by Jim Steeg
September 07, 02012
This is the time of year when almost everyone wants to express an opinion on who
will win in the NFL. Whether it is division winner, wild card teams or the Super Bowl
champion, there is no shortage of thoughts on the eventual survivors.
The NFL is a very complex series of 267 games that ebb and flow. As a former coach
was so accurate in stating, when he looked at the upcoming schedule, "It is not who you
play, but when you play them." Injuries have so much to do with a team’s success.
As you read all the prognostications, there is always an emphasis on returning players,
free agent signings, rookie contributors and the head coach. Those elements are
important to the success of any NFL team, but there is so much that really goes into
the performance fans see.
An NFL team can have anywhere from 100 to more than 250 staff members over the
head coach and players. Every single one can have an impact on the team's success:
*Assistant Coaches: No group of individuals spends as much time with the players. The
media wants to focus on the offensive and defensive coordinators, who do make the
key decisions on play calling and personnel on the field, but each assistant plays a key
role. Not only is this teaching proper technique, but as with any supervisor, they are
charged with motivating the player to reach his potential. They know the personal and
professional issues and insecurities that affect performance.
*Football Operations Staff: From equipment staff, athletic training staff, strength
training and conditioning staff to video staff, each has a key role in the preparation of
the players. The video staff must prepare and work tirelessly to give the team and the
players all knowledge of the practices, games and opponents’ games. These services are
needed immediately. The equipment staff armor the players properly and comfortably.
They must anticipate every request and have solutions to any need. The strength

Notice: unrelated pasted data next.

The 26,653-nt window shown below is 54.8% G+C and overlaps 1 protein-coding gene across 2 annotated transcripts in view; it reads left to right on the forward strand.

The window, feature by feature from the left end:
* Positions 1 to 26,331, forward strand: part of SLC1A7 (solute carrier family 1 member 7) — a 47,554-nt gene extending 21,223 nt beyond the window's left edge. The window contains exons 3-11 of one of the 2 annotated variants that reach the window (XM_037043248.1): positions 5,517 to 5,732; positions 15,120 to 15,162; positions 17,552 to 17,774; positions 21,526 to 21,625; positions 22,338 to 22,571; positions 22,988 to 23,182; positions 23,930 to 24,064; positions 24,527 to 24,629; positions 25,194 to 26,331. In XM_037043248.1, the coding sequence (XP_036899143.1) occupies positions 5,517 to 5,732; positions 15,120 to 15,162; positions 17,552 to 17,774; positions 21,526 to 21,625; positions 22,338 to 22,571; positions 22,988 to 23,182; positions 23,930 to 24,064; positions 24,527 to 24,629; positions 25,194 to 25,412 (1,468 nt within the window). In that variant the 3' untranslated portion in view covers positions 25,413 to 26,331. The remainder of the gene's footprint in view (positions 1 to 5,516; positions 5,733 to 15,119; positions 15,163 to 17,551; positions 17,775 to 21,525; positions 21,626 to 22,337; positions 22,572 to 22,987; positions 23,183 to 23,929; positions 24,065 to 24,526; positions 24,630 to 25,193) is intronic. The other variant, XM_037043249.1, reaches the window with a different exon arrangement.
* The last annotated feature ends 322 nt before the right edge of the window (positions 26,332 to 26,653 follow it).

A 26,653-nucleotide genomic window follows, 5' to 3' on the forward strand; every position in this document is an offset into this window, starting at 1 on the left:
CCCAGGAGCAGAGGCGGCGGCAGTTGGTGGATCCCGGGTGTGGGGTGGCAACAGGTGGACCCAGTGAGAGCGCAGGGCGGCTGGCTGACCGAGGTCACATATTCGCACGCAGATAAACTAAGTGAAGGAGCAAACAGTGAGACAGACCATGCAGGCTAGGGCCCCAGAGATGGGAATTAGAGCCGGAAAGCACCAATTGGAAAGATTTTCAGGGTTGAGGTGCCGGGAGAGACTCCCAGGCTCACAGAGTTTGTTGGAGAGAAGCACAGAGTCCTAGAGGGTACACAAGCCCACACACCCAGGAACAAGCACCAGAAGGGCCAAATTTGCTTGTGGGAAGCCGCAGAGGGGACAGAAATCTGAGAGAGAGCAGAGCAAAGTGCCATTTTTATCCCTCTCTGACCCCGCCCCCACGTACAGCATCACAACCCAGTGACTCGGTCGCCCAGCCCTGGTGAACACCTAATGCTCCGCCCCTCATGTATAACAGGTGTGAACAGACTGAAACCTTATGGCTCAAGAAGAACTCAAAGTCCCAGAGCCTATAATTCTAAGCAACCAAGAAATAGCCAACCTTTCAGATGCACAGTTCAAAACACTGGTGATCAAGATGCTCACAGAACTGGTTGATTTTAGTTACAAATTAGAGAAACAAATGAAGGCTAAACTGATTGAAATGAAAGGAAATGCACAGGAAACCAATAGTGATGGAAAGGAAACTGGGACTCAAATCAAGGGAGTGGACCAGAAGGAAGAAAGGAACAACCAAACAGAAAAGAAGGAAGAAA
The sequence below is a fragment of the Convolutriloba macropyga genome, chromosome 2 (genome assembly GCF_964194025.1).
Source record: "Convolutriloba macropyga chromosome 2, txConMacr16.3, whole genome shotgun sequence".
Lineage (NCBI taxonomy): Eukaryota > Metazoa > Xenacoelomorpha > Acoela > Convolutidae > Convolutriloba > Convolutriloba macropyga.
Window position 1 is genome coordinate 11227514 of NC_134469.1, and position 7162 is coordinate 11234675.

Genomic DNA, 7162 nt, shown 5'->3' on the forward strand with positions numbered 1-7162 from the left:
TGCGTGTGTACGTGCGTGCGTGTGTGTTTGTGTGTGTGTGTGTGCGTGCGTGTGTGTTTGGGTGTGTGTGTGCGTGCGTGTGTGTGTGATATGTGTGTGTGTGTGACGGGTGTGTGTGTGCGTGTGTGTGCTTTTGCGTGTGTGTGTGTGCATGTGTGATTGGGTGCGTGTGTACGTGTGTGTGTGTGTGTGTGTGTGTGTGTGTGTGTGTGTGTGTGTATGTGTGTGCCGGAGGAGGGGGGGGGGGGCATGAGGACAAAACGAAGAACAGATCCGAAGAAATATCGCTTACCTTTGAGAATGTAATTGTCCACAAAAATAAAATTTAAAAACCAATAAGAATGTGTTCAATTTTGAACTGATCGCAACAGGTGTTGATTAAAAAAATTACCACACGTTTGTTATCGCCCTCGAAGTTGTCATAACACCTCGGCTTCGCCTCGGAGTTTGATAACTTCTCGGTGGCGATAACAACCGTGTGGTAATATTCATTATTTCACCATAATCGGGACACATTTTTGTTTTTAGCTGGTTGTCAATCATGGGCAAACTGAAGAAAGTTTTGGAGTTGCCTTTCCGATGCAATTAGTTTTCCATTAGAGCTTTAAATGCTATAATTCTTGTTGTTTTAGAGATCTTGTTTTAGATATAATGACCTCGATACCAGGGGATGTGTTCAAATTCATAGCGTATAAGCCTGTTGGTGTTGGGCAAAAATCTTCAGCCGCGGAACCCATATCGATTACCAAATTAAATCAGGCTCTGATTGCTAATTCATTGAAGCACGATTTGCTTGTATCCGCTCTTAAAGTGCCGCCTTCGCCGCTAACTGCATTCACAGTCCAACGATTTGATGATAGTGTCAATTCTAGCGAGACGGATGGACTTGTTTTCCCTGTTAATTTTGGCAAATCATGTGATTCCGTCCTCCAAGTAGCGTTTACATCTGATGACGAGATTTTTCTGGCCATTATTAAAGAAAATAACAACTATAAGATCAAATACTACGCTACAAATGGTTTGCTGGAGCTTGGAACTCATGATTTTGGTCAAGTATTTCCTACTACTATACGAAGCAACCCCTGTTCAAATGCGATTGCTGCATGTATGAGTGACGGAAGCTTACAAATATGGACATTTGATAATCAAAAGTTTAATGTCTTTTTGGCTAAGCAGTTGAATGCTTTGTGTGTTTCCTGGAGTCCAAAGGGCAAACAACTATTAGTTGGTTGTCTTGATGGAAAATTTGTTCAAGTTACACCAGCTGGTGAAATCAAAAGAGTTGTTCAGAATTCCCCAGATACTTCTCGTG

training and conditioning staff are the key to ensuring that the players can compete
with their opponents physically. Pushing the players in the off season and during the
season properly prepares them. The athletic training staff must analyze each player,
respond to on field injuries, treat issues, rehab injuries and conjole players to play
ICONJerry Jones and his fellow owners have a massive impact on whether a team is, or is not, successful
*Public Relations Staff: These people have to manage some of the most difficult
relationships that the team has. The players and coaches are constantly under media
scrutiny. How prepared they are for the media can prevent issues from arising. They
need to manage the media so that players can fit the demands into their days as well as
provide direction on the focus of the questions.
*Travel Staff: As Napoleon put it, “An army marches on its stomach." The successful
operation of travel arrangements, securing the best services -- plane, buses, hotels,
food -- demonstrate not only the professionalism of the organization, but reinforce
the concern the administration has with the players. The NFL is littered with travel stories and service drops. How these inevitable issues are handled seamlessly affect the team's performance.
*Game Day Operations: There is no doubt that the affect of home field impacts a
team. So much goes into this. Whether it is field preparation, parking arrangements,
family arrangements, or just enthusing the crowd with music, video and entertainment,
all easily motivate the players.
*The Front Office: From accounting, marketing, community relations, security...all have
interaction that impact the teams mental state and feeling of appreciation for their
efforts. All need to interact in a professional and respectful manner.
*Ownership: No area has a greater impact on a team. This individual must provide the
leadership that all in the organization need. Their ability to motivate all involved is what
leads to success. They must provide an environment that ensures individuals perform
at levels that lead to success. The players and coaches need to want to perform for
themselves, their coaches, the administration, the fans and the owner. The best
motivation is to perform not out of fear, but to not disappoint.
So, when individuals make prognostications, it is not all about the players and head
coach. Many teams with the greatest talent do not win the Super Bowl, and undoubtedly
it is a result of the failures of some of the above staff. From my experience in running
26 Super Bowls, it was easy to predict 72 hours out, the winner just by observing how
many of the above staff were handling their jobs.
Former NFL Senior VP of Special Events Jim Steeg was responsible for changing the Super Bowl from a championship game into the event it is today. He also was the man who turned the NFL Draft from a behind-the-scenes meeting into a televised spectacle.